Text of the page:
In the quarter, we continued to make meaningful progress with our customers to qualify and gain acceptance of our new product offerings and for next generation applications. We are pleased with the reception to the architectural differentiation and performance of these products, and expect a benefit from expanded applications and growth in market share when our customers resume investments in capital equipment.

Though we are cautious about industry capital spending in the near future, we are seeing signs that the spending paralysis is ending as customers' need increased visibility and their business fundamentals improved, which in turn should lead to the return of more typical procurement processes. As an example, we are starting to see a meaningful increase in demonstration, quotation, and order activity. As so far this month, we have already received new orders, and shipped the products that have been canceled just last February.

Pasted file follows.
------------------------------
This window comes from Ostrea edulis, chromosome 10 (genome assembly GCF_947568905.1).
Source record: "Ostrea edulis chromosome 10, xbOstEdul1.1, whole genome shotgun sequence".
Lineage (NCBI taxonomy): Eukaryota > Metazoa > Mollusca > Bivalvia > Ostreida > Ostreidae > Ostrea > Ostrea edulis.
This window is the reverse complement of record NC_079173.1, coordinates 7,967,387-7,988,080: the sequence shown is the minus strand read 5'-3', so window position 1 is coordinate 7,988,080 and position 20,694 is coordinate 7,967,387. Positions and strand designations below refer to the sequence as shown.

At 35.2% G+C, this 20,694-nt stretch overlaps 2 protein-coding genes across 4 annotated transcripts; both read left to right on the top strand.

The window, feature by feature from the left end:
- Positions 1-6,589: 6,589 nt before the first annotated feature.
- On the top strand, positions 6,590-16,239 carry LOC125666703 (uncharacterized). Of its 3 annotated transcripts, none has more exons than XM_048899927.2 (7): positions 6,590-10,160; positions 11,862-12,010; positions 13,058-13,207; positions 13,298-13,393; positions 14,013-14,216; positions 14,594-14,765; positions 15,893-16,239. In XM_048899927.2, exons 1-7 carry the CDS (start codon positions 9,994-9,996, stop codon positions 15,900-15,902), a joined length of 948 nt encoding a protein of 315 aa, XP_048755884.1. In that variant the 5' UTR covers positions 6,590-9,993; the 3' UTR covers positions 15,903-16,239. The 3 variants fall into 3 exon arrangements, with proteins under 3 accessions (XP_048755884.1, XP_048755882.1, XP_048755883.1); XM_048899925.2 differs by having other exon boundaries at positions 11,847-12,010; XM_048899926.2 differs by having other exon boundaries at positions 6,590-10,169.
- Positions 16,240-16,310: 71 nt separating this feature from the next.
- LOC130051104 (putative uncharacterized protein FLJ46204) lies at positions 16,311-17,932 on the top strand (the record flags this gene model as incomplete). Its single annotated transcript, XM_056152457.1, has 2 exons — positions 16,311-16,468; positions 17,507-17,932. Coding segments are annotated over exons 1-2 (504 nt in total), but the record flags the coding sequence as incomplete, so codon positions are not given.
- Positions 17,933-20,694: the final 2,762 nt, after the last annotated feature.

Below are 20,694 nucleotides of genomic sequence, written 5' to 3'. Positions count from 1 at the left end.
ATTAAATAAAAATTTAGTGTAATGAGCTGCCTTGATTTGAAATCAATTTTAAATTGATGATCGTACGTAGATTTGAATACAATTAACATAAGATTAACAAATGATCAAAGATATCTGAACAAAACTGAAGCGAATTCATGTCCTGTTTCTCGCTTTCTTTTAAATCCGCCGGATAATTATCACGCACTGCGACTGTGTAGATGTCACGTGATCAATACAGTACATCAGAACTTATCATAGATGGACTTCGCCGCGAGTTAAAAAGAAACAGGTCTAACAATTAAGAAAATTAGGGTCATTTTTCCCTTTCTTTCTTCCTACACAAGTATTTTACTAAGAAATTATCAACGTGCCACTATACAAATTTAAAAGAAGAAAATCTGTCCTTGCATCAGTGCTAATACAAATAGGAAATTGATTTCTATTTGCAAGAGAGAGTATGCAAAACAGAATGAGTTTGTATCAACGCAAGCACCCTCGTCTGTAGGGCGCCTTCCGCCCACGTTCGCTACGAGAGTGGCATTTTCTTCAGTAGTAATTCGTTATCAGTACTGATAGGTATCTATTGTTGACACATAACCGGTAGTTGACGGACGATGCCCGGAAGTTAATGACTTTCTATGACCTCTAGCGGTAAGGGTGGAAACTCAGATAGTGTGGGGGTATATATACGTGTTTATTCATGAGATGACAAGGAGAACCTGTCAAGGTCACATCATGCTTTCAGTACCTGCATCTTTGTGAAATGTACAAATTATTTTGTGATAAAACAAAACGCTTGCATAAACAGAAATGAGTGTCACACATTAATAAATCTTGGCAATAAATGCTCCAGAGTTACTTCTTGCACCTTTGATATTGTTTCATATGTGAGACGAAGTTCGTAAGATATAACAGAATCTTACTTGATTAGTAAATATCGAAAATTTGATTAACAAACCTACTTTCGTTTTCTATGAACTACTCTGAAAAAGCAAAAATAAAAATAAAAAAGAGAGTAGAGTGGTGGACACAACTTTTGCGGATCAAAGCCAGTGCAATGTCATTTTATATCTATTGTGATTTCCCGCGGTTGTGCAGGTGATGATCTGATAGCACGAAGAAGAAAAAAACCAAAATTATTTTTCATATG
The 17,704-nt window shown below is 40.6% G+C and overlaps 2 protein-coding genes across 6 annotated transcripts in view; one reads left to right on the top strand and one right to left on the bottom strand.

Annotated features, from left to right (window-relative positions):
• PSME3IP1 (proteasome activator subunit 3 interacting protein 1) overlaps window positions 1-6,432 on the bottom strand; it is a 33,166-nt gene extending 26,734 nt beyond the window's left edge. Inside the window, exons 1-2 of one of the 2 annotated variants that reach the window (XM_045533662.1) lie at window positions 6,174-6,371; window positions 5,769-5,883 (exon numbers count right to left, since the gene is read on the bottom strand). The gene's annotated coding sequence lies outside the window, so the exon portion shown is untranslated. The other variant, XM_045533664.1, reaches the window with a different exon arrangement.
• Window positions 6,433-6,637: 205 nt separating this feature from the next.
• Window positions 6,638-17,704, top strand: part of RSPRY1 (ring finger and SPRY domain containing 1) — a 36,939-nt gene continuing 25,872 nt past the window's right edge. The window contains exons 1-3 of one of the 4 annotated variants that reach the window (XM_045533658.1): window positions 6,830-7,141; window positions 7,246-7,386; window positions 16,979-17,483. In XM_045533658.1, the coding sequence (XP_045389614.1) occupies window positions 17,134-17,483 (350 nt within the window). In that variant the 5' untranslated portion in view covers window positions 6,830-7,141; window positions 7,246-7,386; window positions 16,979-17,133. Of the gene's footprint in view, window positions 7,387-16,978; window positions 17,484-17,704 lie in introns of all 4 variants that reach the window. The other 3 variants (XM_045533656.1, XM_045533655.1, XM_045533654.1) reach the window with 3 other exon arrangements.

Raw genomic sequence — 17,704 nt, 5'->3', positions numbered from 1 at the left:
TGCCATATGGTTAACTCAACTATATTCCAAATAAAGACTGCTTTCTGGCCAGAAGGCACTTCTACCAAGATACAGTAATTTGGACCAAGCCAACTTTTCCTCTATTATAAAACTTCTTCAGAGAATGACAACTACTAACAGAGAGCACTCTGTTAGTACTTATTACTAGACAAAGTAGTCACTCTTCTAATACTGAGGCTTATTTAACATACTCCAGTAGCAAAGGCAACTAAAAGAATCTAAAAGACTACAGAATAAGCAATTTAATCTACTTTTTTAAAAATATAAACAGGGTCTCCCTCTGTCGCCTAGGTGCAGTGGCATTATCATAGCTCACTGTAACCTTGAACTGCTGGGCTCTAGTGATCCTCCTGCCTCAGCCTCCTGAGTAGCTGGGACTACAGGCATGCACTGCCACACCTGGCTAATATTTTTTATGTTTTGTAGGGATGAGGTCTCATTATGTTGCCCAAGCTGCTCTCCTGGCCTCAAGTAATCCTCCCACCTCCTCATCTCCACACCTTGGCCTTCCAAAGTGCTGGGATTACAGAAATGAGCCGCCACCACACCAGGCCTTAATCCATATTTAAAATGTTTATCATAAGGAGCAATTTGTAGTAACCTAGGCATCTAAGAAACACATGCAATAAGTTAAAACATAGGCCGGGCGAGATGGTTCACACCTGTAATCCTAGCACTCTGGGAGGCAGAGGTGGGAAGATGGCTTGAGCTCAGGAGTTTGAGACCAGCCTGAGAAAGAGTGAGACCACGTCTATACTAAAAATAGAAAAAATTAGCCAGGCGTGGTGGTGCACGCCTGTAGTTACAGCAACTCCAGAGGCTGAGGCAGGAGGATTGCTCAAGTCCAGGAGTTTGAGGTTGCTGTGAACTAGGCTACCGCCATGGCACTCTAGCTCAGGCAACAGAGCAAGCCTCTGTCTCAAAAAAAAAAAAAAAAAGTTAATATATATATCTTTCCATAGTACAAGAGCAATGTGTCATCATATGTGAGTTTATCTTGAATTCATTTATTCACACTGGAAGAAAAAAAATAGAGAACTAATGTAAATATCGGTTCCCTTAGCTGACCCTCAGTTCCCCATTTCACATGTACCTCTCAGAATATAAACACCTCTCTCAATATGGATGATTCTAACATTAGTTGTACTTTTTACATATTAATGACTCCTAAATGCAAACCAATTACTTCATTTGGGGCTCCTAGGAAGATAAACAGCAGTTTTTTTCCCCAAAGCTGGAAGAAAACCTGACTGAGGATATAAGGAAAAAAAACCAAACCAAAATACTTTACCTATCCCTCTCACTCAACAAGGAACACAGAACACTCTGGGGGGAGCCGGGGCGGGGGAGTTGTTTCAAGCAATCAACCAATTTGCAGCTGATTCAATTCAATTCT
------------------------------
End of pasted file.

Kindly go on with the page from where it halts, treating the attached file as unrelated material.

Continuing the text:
In addition, customer fab utilization rates were on the rise and memory chip pricing is improving, encouraging signs to be sure. Our customers, however, has shuttered internal capacity that they'll first need to bring back on line before adding to it. We are also in the planning and development phases for production of next generation devices.

We expect these factors to initially lead to increases in technology spending or advanced lithography metrology as well as wind down of few capacity purchases and associated services. In light of the above, we believe Q1 represents a trough in capital spending. That is not to say that the industry is heading toward a rapid inflow recovery.

We, along with the rest of our peers, have to plan for several more tough quarters. Quarters that should be significantly better than the one we just closed are tough nonetheless. As such, we will continue to run the business conservatively, and take additional steps to reduce expenses and provide liquidity from our balance sheet.

Our focus going forward will be on strengthening the relationships and new product positioning with our customers at the leading edge in order to benefit from technology investments and subsequent capacity spending, driving down ongoing operational expenses, and effective management of our balance sheet, cash and cash equivalents.